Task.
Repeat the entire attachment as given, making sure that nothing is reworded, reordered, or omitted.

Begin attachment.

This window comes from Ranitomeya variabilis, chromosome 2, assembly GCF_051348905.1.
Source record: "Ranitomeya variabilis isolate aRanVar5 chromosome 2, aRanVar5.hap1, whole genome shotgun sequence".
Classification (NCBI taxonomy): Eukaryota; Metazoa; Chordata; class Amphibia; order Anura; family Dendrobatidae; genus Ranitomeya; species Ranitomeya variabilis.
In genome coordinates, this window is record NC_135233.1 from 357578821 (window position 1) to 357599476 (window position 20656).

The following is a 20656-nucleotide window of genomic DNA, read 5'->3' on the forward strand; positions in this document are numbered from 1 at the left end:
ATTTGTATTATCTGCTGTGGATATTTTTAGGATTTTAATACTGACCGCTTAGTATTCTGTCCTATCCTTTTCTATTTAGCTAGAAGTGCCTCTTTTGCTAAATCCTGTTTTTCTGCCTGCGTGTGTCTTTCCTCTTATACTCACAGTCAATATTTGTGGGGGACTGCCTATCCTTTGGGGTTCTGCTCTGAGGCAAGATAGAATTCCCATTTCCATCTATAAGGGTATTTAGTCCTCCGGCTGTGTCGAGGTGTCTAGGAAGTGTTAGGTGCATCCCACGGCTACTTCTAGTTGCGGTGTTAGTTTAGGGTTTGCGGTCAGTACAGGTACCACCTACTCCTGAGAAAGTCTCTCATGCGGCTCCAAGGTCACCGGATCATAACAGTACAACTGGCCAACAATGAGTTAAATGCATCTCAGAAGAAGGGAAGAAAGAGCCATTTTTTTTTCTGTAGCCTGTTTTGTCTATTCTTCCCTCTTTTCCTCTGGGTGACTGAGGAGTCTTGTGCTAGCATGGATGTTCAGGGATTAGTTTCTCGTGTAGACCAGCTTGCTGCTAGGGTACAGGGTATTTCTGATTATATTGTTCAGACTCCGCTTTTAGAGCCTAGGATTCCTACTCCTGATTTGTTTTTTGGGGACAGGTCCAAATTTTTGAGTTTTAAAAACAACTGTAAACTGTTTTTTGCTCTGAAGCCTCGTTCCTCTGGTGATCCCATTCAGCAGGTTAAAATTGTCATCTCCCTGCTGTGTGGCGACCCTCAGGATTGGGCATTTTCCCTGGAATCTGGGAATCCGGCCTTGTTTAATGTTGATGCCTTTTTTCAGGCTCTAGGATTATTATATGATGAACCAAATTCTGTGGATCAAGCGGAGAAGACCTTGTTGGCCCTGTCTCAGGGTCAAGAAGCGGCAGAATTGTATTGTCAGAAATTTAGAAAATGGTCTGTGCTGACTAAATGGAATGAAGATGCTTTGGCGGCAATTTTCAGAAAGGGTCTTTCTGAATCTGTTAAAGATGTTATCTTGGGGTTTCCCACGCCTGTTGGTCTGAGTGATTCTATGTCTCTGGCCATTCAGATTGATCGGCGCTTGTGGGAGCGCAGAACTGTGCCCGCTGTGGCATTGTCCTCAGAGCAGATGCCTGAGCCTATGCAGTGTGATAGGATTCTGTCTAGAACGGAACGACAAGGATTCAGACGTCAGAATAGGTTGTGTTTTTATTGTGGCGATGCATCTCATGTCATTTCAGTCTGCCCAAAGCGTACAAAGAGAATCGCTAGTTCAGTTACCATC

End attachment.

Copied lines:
This window comes from Ranitomeya variabilis, chromosome 2, assembly GCF_051348905.1.
Source record: "Ranitomeya variabilis isolate aRanVar5 chromosome 2, aRanVar5.hap1, whole genome shotgun sequence".
Classification (NCBI taxonomy): Eukaryota; Metazoa; Chordata; class Amphibia; order Anura; family Dendrobatidae; genus Ranitomeya; species Ranitomeya variabilis.
In genome coordinates, this window is record NC_135233.1 from 357578821 (window position 1) to 357599476 (window position 20656).

The following is a 20656-nucleotide window of genomic DNA, read 5'->3' on the forward strand; positions in this document are numbered from 1 at the left end:
ATTTGTATTATCTGCTGTGGATATTTTTAGGATTTTAATACTGACCGCTTAGTATTCTGTCCTATCCTTTTCTATTTAGCTAGAAGTGCCTCTTTTGCTAAATCCTGTTTTTCTGCCTGCGTGTGTCTTTCCTCTTATACTCACAGTCAATATTTGTGGGGGACTGCCTATCCTTTGGGGTTCTGCTCTGAGGCAAGATAGAATTCCCATTTCCATCTATAAGGGTATTTAGTCCTCCGGCTGTGTCGAGGTGTCTAGGAAGTGTTAGGTGCATCCCACGGCTACTTCTAGTTGCGGTGTTAGTTTAGGGTTTGCGGTCAGTACAGGTACCACCTACTCCTGAGAAAGTCTCTCATGCGGCTCCAAGGTCACCGGATCATAACAGTACAACTGGCCAACAATGAGTTAAATGCATCTCAGAAGAAGGGAAGAAAGAGCCATTTTTTTTTCTGTAGCCTGTTTTGTCTATTCTTCCCTCTTTTCCTCTGGGTGACTGAGGAGTCTTGTGCTAGCATGGATGTTCAGGGATTAGTTTCTCGTGTAGACCAGCTTGCTGCTAGGGTACAGGGTATTTCTGATTATATTGTTCAGACTCCGCTTTTAGAGCCTAGGATTCCTACTCCTGATTTGTTTTTTGGGGACAGGTCCAAATTTTTGAGTTTTAAAAACAACTGTAAACTGTTTTTTGCTCTGAAGCCTCGTTCCTCTGGTGATCCCATTCAGCAGGTTAAAATTGTCATCTCCCTGCTGTGTGGCGACCCTCAGGATTGGGCATTTTCCCTGGAATCTGGGAATCCGGCCTTGTTTAATGTTGATGCCTTTTTTCAGGCTCTAGGATTATTATATGATGAACCAAATTCTGTGGATCAAGCGGAGAAGACCTTGTTGGCCCTGTCTCAGGGTCAAGAAGCGGCAGAATTGTATTGTCAGAAATTTAGAAAATGGTCTGTGCTGACTAAATGGAATGAAGATGCTTTGGCGGCAATTTTCAGAAAGGGTCTTTCTGAATCTGTTAAAGATGTTATCTTGGGGTTTCCCACGCCTGTTGGTCTGAGTGATTCTATGTCTCTGGCCATTCAGATTGATCGGCGCTTGTGGGAGCGCAGAACTGTGCCCGCTGTGGCATTGTCCTCAGAGCAGATGCCTGAGCCTATGCAGTGTGATAGGATTCTGTCTAGAACGGAACGACAAGGATTCAGACGTCAGAATAGGTTGTGTTTTTATTGTGGCGATGCATCTCATGTCATTTCAGTCTGCCCAAAGCGTACAAAGAGAATCGCTAGTTCAGTTACCATC